Rush Hour 2

Directed by Brett Ratner
Starring: Jackie Chan, Chris Tucker, Chris Penn, Don Cheadle, John Lone, Zhang Ziyi, Alan King, Roselyn Sanchez.
MPAA Rating: PG-13 for action violence, language and some sexual material.

Review by Evelyn Gildrie-Voyles <evy@filmhead.com>
August 8, 2001

Lately I have been explaining to ticked off readers of my FilmHead.com reviews that whether I like or dislike a movie has a lot to do with my personal taste, biases, and baggage. Just so there isn't any confusion, let me flat out state my baggage concerning Rush Hour 2. I love Jackie Chan. I have seen every movie of his released in American theaters and have rented dozens more. He is the only reason I saw Rush Hour 2. I find Chris Tucker alternately hysterical (Friday and The Fifth Element) and unspeakably irritating (Jackie Brown, Money Talks and Rush Hour). He is the only reason I hesitated before seeing Rush Hour 2. I'm glad I finally decided to see the movie. It wasn't as good as I wanted it to be, but it was better than the first one.

Chan and Tucker once again play Detective Inspector Lee of Hong Kong and Detective James Carter of the LAPD. This time Carter is visiting Lee in Hong Kong for vacation. Carter's vacation gets cut short by a bombing at the American Embassy. Carter's interference gets Lee thrown off the case so they both track the bombers to America on their own, angering a ton of government agencies -- both Chinese and American.

The plot moves quickly from Hong Kong to LA to Las Vegas, and through who's working for who and who's really who and who's really what complications. The plot is so ridiculous, contrived, and convoluted that it actually saves the film. Everything is so fast that the audience can't do anything but laugh. Tucker's character doesn't have a lot of time to be annoying. Sure his schtick gets a little tiresome in the beginning, but once the plot kicks in he just quips and runs. The two rants he does have during the middle of the film are quite funny and advance the plot rather than slowing it down as his long speeches did in the first Rush Hour.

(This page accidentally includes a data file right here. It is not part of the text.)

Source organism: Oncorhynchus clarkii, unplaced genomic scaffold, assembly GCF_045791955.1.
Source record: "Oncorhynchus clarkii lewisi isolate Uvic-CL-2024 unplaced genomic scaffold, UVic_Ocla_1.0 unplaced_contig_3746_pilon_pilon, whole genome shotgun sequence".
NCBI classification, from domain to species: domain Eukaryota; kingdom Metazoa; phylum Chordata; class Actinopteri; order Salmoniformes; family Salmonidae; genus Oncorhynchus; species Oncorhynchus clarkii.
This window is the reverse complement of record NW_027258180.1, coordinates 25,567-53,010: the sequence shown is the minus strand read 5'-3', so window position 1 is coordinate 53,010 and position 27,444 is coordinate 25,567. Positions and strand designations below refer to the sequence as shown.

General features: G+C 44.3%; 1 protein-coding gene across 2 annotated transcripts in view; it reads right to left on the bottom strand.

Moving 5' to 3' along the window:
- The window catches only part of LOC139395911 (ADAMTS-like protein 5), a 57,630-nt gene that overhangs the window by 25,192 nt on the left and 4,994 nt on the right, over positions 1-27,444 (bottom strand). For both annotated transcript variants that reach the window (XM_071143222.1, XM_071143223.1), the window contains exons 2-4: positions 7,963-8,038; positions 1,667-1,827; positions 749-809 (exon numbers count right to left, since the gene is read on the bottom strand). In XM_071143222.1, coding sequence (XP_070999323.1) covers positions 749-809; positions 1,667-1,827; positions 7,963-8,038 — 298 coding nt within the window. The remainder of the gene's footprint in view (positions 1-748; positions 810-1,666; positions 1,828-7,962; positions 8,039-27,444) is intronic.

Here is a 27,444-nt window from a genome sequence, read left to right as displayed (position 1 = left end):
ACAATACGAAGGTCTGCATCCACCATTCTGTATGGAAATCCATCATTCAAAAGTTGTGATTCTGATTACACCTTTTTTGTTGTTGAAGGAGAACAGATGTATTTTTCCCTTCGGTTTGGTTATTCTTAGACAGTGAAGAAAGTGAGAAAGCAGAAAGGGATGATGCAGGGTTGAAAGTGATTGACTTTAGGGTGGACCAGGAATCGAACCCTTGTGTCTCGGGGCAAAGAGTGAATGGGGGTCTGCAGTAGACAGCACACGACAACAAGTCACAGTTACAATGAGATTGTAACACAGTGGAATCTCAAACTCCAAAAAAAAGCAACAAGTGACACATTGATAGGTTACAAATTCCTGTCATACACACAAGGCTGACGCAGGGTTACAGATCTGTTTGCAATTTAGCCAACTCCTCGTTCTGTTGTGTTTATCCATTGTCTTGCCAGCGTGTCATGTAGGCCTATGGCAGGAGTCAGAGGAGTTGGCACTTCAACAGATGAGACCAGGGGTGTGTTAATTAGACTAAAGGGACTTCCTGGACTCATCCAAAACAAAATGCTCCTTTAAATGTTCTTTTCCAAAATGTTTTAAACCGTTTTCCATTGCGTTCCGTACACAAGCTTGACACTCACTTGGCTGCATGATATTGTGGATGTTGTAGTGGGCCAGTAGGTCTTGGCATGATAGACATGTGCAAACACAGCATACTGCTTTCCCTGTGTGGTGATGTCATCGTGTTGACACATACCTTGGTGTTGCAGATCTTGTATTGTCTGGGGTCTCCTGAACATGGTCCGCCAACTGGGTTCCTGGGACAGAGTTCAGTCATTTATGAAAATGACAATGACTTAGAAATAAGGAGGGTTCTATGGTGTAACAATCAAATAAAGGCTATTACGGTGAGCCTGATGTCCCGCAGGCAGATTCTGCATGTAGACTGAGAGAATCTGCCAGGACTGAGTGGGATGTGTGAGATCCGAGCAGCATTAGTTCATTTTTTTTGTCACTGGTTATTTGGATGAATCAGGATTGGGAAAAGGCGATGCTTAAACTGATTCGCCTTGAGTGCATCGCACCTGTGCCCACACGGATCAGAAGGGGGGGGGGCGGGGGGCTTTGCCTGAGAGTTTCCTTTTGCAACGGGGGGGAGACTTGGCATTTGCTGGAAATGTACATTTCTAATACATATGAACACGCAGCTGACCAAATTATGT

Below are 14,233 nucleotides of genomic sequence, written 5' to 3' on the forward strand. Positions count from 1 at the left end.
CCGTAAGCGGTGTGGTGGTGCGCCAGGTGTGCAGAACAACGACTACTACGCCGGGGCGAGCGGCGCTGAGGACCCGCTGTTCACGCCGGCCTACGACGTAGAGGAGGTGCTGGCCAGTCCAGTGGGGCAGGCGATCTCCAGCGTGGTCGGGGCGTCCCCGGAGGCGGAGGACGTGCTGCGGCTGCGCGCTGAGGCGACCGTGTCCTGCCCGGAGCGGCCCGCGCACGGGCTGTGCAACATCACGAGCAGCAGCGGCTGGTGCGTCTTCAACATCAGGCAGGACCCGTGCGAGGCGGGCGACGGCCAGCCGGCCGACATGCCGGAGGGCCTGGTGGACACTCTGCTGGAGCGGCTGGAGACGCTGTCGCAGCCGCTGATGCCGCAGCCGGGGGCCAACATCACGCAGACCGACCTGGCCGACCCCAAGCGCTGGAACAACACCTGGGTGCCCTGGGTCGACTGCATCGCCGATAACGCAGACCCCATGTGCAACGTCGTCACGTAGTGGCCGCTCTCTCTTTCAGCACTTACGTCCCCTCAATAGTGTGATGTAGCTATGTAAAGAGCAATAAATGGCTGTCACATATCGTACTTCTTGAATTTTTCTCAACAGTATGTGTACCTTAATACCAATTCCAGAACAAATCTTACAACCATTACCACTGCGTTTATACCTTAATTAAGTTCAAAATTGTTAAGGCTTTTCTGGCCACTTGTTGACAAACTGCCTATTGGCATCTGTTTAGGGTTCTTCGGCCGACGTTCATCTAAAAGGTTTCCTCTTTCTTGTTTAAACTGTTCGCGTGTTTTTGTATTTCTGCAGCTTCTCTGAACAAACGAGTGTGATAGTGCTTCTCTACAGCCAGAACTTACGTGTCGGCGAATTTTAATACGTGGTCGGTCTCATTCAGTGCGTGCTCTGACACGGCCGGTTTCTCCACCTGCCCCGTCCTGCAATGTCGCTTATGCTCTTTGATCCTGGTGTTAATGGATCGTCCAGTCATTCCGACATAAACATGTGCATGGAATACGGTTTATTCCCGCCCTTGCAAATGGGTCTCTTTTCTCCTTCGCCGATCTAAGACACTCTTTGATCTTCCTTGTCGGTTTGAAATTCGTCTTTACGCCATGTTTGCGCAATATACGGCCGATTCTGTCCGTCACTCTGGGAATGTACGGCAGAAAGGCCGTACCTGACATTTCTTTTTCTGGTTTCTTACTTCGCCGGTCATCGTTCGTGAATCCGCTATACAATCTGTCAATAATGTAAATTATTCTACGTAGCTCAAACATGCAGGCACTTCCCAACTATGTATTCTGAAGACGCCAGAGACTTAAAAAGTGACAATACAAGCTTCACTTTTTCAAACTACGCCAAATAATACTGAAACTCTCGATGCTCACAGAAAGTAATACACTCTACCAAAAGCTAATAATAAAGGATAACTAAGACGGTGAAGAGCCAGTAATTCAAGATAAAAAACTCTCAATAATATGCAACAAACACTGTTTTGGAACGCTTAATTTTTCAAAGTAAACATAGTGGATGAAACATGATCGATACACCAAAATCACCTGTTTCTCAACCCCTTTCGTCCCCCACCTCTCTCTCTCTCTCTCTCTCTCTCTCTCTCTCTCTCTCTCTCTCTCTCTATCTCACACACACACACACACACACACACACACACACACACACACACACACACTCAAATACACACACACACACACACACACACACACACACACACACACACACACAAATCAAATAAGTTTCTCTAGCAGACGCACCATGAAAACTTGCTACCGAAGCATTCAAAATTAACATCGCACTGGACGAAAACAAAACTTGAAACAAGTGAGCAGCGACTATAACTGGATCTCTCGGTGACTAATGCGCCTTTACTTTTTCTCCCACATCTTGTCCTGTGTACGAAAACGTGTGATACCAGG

Jackie Chan was as sweet, funny, and cute as always, but I was saddened by the fight scenes. Chan is primarily a stunt man and an acrobat, but he is getting rather old. He's pushing fifty and he just can't jump on helicopters or jump through ladders or flip around in the air like he used to. He can still do good fight choreography and I did enjoy his use of a small golden garbage can in the first major fight scene, but I sorely missed the elaborate use of props and slapstick humor which have become his trademark.

Ultimately, whether you like this film depends on what you are looking for. If you want more verbal comedy and less physical and martial arts inspired comedy, and don't find Chris Tucker annoying, then go see Rush Hour 2. If you want incredible stunts, perfectly timed physical comedy and cute double takes, rent Supercop.


For more information, go to the Internet Movie Database:
Rush Hour 2 (2001)

Here's some merchandise for sale at Amazon.com
Rush Hour 2 (2001) -- VHS
Rush Hour 2 (2001) -- DVD
Rush Hour 2: Soundtrack (explicit lyrics) -- Compact Disc
Rush Hour 2: Soundtrack ("clean" version) -- Compact Disc


FilmHead.com Home
Review Archive
Video Pick of the Week
Guide to Star Ratings

webmaster@filmhead.com

Review © 2001 Evelyn Gildrie-Voyles
Page Layout © 1999-2000 Matt Heffernan